The story goes something like this:
A man is sitting in a folding chair along the sidelines of his child's suburban youth soccer game, watching quietly and intently. Another parent approaches and begins a polite conversation. Eventually the conversation turns back to the game, and it went something like this:
"Do you know much about soccer?" the second parent asks the first.
"A little bit," Brian McBride says with a smile.
Dina McBride, Brian's wife, knows that moment well.
"I think that story comes from the first year that we signed up our daughter for kindergarten soccer," said Dina. "I said something that if he ever wanted Brian to help out when he had free time, he would. (The coach) said to me, Oh, did he ever play soccer? I just kind of put it off. I didn't want the coach to feel like it wasn't his job. So I said, yeah, he's played and he'd love to help if he can.
"And then (the coach) spoke to the next teammate on the phone right afterwards and they said, you do know who you were talking to who just said that their husband would be willing to help? He laughed. He couldn't believe it.
"(Brian) enjoys just being a parent. We have amazing coaches. Our daughter has a coach who knows tons about soccer, so it's fun for (Brian) to just sit back and watch them and cheer them on. He's not one of those parents who wants to jump up and take over. He's happy with the parents we have, and happy watching his kids."
Whether it's true or apocryphal, the story speaks volumes about McBride the person - he's just that modest and unassuming - because McBride is simply the most accomplished and respected American soccer player ever.
Landon Donovan might be the most talented American ever, and someday his resume might surpass McBride's, but for now McBride is at the top of the list. Not even goalkeepers Kasey Keller and Brad Friedel can touch McBride, who last week announced his retirement as a player at the end of the Fire's season.
When another American has a pub named for him in an English Premier League stadium, then we'll consider updating the list.
Through his three World Cups, his role in developing MLS as its first draft pick ever, the path he helped other Americans take to Europe by going first to Wolfsburg as a young man, then starring at and captaining Fulham, nobody has meant as much to American soccer as McBride, an Arlington Heights native who starred at Buffalo Grove High School and St. Louis University before turning pro.
Parents with children interested in sports could find no better role model than McBride. Watching him after practice, he's gracious and friendly when signing autographs and posing for photographs. He's known to be generous with his time for charitable causes.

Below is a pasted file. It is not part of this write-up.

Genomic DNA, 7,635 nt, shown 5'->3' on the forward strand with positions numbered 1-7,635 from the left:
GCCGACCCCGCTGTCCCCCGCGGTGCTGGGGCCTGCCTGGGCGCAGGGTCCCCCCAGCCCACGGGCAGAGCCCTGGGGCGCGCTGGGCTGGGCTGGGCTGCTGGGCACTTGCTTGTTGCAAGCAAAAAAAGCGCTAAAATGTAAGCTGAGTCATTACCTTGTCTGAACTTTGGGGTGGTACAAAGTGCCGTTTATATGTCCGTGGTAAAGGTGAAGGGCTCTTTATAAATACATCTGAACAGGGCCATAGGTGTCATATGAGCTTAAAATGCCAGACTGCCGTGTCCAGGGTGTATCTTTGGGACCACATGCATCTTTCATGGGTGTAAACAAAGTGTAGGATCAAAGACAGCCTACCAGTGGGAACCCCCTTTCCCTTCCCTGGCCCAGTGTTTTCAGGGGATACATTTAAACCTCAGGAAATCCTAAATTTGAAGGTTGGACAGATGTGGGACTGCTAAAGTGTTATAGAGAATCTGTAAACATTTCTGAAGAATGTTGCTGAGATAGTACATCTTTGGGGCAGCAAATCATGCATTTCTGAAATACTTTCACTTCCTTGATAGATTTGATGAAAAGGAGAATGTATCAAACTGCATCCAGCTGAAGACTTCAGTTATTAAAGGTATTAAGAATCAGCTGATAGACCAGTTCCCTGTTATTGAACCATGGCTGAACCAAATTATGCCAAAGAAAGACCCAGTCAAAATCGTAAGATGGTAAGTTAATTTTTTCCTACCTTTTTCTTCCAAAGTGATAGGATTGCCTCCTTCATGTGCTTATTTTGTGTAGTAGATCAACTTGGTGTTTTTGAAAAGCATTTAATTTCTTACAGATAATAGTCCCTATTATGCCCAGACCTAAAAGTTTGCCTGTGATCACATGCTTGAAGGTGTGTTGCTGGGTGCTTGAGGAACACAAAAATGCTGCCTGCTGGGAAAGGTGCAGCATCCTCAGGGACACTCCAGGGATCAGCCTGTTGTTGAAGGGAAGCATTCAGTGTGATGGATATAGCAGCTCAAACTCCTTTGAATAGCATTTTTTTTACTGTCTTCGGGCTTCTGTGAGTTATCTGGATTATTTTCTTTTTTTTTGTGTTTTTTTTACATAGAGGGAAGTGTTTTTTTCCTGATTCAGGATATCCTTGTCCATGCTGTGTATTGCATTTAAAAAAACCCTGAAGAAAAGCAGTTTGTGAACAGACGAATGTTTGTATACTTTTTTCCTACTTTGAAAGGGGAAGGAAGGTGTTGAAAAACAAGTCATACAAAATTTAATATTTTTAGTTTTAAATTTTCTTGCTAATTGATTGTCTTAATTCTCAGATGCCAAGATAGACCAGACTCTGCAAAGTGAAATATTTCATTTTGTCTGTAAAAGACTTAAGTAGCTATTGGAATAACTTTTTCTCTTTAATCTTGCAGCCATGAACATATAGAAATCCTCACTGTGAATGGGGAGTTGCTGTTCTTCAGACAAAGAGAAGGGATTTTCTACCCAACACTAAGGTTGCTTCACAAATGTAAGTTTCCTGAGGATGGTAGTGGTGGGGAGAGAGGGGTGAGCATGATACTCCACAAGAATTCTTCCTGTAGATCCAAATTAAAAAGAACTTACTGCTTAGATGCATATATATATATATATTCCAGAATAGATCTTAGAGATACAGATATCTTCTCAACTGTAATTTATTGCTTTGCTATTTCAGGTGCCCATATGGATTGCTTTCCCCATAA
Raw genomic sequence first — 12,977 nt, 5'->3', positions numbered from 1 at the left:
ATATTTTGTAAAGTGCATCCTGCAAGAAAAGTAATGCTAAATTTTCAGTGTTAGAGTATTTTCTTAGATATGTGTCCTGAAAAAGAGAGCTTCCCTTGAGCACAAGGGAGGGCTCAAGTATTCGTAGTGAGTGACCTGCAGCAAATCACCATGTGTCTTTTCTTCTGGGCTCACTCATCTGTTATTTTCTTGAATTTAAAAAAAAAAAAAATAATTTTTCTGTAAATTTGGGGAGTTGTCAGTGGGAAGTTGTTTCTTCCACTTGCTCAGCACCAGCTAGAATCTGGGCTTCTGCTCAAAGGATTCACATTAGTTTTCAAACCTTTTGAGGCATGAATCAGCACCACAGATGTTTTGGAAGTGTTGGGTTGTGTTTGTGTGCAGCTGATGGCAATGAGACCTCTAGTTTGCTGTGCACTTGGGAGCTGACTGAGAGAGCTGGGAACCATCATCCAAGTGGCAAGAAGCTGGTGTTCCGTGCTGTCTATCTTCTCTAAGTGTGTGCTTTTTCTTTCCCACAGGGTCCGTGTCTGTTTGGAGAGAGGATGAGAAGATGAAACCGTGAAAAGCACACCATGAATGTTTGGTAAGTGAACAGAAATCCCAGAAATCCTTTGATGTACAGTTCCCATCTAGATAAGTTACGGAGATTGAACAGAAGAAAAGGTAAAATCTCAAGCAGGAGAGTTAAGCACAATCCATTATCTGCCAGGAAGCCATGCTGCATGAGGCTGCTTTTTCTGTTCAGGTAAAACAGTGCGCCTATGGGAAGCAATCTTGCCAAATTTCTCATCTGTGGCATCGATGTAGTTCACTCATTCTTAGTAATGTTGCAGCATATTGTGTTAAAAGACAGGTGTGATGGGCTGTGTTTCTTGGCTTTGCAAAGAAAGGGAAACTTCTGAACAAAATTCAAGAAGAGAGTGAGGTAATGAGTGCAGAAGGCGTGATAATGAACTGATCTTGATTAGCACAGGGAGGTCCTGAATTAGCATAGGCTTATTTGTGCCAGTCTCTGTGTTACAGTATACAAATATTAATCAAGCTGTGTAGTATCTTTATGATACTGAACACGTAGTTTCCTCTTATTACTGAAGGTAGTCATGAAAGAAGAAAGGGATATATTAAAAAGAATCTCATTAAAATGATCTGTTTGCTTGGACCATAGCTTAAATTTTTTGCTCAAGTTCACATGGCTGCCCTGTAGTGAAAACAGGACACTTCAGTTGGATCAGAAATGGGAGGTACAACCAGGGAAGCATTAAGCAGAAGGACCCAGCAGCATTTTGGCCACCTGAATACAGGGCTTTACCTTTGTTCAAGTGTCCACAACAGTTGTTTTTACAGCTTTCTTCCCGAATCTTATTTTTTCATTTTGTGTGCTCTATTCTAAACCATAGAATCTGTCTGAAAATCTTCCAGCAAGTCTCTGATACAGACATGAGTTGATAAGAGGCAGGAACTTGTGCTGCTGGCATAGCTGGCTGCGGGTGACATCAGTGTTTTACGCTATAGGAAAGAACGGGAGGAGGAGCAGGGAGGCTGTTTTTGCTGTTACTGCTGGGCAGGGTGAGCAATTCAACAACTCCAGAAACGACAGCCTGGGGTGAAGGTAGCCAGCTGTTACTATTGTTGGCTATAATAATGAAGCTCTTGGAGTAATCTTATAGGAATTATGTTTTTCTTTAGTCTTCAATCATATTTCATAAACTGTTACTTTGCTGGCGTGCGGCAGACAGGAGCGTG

On the field and off, few garner the respect McBride gets from fans, teammates, coaches and owners. Finding someone to say a bad word about McBride is an impossible task. When the Fire brought McBride back to Chicago two years ago, owner Andrew Hauptman spoke more about his respect for McBride the person than his respect for McBride's abilities on the field. That hasn't changed since.
And few can say they could match McBride's effort. At age 38 he remains one of the most fit players on the Fire roster and probably among the most fit in all of MLS. His work ethic is undoubted. And few have risked their bodies for their teams as McBride has. The images of him bloodied and battered are lengendary, his surgeries too many to count. Still, his health is not the reason he chose to retire now.
"He's been through some crazy injuries," Dina McBride said. "We used to joke around and call him 'The Terminator' because it seems like despite everything that happens he bounces back way before the doctors thought he should. He's handled all his injuries amazingly."
He's a deeply religious man and a family man who also puts his team before himself. Even at his retirement press conference he tried to put the team first, timing the announcement to minimize the effect on the Fire's playoff chase. He thought about just putting out a release, quietly announcing his retirement and fading away.
That might work for other players, but not for Brian McBride. This was one time he would not be allowed to sit quietly on the sidelines.
"I just want him to know how (we feel)," Dina McBride said after hearing her husband movingly proclaim his love for her again at his retirement press conference. "He gets to say all these wonderful things (about us), and as his family we're just all so proud of him.
"People ask if he is what he really comes across as. He really is. He's just an amazing husband, father, a great friend to everybody. He really is a great person, and he's going to do great things (in retirement). We're proud of him."